Last updated: March 28, 2018. - Fortean Notes

Go to content

Main menu:

Last updated: March 28, 2018.

Charles Hoy Fort's Notes


1877


1877:


1877 // Body of Mrs W.I. Peters / Frankfort, Ind. / See Dec 22, 1888. [B; 126. See: 1888 Dec 22, (B; 993).]


1877 // A.W. Underwood / Paw Paw / fire breath / See May 1, 1880. [B; 127. See: 1880 May 1, (B; 289), and, 1882 Dec 1, (B; 408).]


1877 // Fire / Baltimore / Trib, Mar 5-10-3, etc. // Montreal / Ap. 30-1-6, etc. // Pittsburg / Mar 19-1-5, etc. // St John, NB ' June 21, etc. // (St Louis / Ap 12). [B; 128. "Large Fire in Baltimore—Loss, $100,000." New York Tribune, March 5, 1877, p. 10 c. 3. "Fire and Loss of Life." New York Tribune, April 30, 1877, p. 1 c. 6. "The Fire Record." New York Tribune, March 19, 1877, p. 1 c. 5. "A City in Flames." New York Tribune, June 21, 1877, p. 1 c. 5. "Slaughter by Fire." New York Tribune, April 12, 1877, p. 1 c. 1-3 & p. 5 c. 3-4.]


1877 // H.H. / N. 11th St., Philadelphia / See Ap. 21, 1883. [B; 129. See: 1883 Ap. 21, (B; 495).]


1877 // Fasting girl of Market Harborough / See Jan. 4, 1878. [B; 130. See: 1878 Jan 4, (B; 178).]


1877 // Lebanon, Ohio / Burglar shot here, ab 1875. Bullets, March 6, 1880. [B; 131. See: 1880 March 6, (B; 278).]


1877 // Lights / wales / Proc. Eng. 19/98. [B; 132. Fryer, A.T. "Psychological aspects of the Welsh Revival." Proceedings of the Society for Psychical Research, 19 (1905-1907): 80-161, at 98 & 142-145. See: 1875 [Feb 28] / ab. March 1, (B; 42).]


1877 / ?? // All star showers unimportant / BA '77-100. [IV; 1985. Glaisher, James, and, Robert Philips Greg, George Forbes, Alexander Stewart Herschel, Charles Brooke, Walter Flight. "Report on Observations of Luminous Meteors during the year 1876-77." Report of the British Association for the Advancement of Science, 1877, 98-193, at 100. “No very important occurrences of star-showers during the past year have been recorded.]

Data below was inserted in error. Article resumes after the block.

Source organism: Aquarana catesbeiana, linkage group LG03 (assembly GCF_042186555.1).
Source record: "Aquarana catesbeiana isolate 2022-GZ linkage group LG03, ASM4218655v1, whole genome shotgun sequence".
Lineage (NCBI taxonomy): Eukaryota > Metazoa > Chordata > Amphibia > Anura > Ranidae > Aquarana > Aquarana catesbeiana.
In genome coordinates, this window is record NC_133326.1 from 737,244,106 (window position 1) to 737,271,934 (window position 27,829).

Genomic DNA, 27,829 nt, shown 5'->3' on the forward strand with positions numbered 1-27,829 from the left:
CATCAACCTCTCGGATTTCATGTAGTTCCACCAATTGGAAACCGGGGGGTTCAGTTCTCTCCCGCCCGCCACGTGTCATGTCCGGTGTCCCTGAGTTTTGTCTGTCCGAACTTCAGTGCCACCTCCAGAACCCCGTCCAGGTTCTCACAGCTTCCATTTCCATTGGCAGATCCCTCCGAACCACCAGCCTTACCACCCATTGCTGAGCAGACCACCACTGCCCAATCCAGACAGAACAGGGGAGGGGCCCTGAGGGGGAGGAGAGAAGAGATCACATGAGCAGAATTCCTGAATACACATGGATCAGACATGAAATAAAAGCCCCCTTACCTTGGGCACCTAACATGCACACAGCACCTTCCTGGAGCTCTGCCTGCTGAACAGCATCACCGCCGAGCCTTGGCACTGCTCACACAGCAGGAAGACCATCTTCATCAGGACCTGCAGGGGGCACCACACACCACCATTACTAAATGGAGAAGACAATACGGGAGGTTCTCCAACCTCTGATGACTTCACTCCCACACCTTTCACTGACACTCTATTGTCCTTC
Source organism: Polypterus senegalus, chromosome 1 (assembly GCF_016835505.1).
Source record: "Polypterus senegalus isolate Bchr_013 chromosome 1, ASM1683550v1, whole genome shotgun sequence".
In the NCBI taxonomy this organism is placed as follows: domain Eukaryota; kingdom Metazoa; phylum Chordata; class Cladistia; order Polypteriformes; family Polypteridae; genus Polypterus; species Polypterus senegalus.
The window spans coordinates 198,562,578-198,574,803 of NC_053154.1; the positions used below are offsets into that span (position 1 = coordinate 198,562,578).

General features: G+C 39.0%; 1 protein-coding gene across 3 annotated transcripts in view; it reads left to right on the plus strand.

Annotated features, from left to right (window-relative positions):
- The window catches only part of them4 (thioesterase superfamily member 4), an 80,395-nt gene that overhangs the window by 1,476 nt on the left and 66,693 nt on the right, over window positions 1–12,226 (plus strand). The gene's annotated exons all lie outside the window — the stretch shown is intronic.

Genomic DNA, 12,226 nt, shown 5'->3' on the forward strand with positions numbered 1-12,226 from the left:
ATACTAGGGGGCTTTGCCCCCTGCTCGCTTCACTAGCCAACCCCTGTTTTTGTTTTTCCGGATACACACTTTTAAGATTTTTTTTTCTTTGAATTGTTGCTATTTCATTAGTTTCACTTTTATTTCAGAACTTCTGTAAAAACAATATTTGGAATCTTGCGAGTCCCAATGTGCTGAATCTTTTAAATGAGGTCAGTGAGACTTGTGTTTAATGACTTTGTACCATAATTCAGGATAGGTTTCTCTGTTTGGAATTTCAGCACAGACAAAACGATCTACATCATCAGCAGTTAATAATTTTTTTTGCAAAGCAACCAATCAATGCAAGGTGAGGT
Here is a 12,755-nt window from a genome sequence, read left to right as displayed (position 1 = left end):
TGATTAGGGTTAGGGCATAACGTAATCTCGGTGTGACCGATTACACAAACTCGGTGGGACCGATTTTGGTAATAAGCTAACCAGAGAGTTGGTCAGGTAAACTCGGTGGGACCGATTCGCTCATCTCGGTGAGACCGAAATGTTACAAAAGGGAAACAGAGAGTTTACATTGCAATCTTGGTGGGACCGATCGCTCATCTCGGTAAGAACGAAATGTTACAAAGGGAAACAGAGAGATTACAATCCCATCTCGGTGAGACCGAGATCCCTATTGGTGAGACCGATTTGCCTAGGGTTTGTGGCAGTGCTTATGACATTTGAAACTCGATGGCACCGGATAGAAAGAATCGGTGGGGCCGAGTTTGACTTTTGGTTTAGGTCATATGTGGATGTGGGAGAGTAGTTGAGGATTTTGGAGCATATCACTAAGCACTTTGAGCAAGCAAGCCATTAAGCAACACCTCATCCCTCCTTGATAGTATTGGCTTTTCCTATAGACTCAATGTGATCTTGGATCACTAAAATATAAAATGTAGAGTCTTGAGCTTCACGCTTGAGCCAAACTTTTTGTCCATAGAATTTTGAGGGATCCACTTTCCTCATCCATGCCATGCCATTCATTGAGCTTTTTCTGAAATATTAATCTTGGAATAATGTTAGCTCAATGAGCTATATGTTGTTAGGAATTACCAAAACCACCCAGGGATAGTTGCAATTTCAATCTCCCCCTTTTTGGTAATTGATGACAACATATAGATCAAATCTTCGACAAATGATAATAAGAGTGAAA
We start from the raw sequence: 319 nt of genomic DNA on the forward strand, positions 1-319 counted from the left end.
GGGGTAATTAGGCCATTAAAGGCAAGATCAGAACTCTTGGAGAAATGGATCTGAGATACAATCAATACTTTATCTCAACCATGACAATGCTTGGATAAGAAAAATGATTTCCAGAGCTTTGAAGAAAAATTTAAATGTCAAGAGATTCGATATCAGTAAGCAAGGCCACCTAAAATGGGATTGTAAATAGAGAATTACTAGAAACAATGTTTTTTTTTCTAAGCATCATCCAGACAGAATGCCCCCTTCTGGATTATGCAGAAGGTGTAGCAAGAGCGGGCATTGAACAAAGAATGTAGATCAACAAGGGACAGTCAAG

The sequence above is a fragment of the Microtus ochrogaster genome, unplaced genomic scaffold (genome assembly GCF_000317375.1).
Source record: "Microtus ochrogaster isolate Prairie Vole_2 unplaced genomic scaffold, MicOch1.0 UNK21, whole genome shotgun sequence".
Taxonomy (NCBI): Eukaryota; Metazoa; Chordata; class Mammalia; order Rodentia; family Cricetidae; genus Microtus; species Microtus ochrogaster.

1877 // Frgs / At Leighton, Essex—after a very severe th. storm, tremendous shower of small frgs. "We could scarcely put our feet to the ground, and had to return home." / Mrs. Ellen S. Marvin, 1646 E. 15th St., Sheepshead Bay, N.Y. [IV; 1986.]


1877 // Famines / Nation 25-209. [IV; 1987. "The Indian Famine." Nation, 25 (October 4, 1877): 209-210.]


1877 // Have Sun, vol. 1 / Jan and June. [IV; 1988.]


1877 Jan 3 / See Jan 27. / (F). [IV; 1989. Fletcher, 104. This is the Warrenton meteorite. See: 1877 Jan 27, (IV; 2011).]


1877 Jan 4, to Feb 6 or 7 / Eruption, Japanese island of Ooshima. There were disastrous q's especially Jan 20 and Feb 4 and 5. / Nature 18-241. [IV; 1990. "Volcanic Phenomena and Earthquakes During 1877." Nature, 18 (June 27, 1878): 241. The Suwanosejima volcano.]


1877 Jan 5 / Great rains and floods / England. [IV; 1991.]


1877 Jan 3 / Mo. met / ab. sunrise / A.J. Sci 3/14/222 / no explosion heard. [IV; 1992. Smith, John Lawrence. "A Description of the Rochester, Warrenton, and Cynthiana Meteoric Stones...." American Journal of Science, s. 3 v. 14 (1877): 219-229, at 222-223. Regarding the Warrenton meteorite: "A fact to be noted in connection with the fall of this meteorite is that no explosion was heard, or any luminous phenomena produced, by its passage through the air after it was first noticed; this may be in part due to the fact that the fall happened at sunrise; but it was no doubt a meteorite well spent in its rapid motion through the atmosphere, and dropped quietly like an exhausted bird in its flight." These are the Rochester, Warrenton, and Cynthiana meteorites.]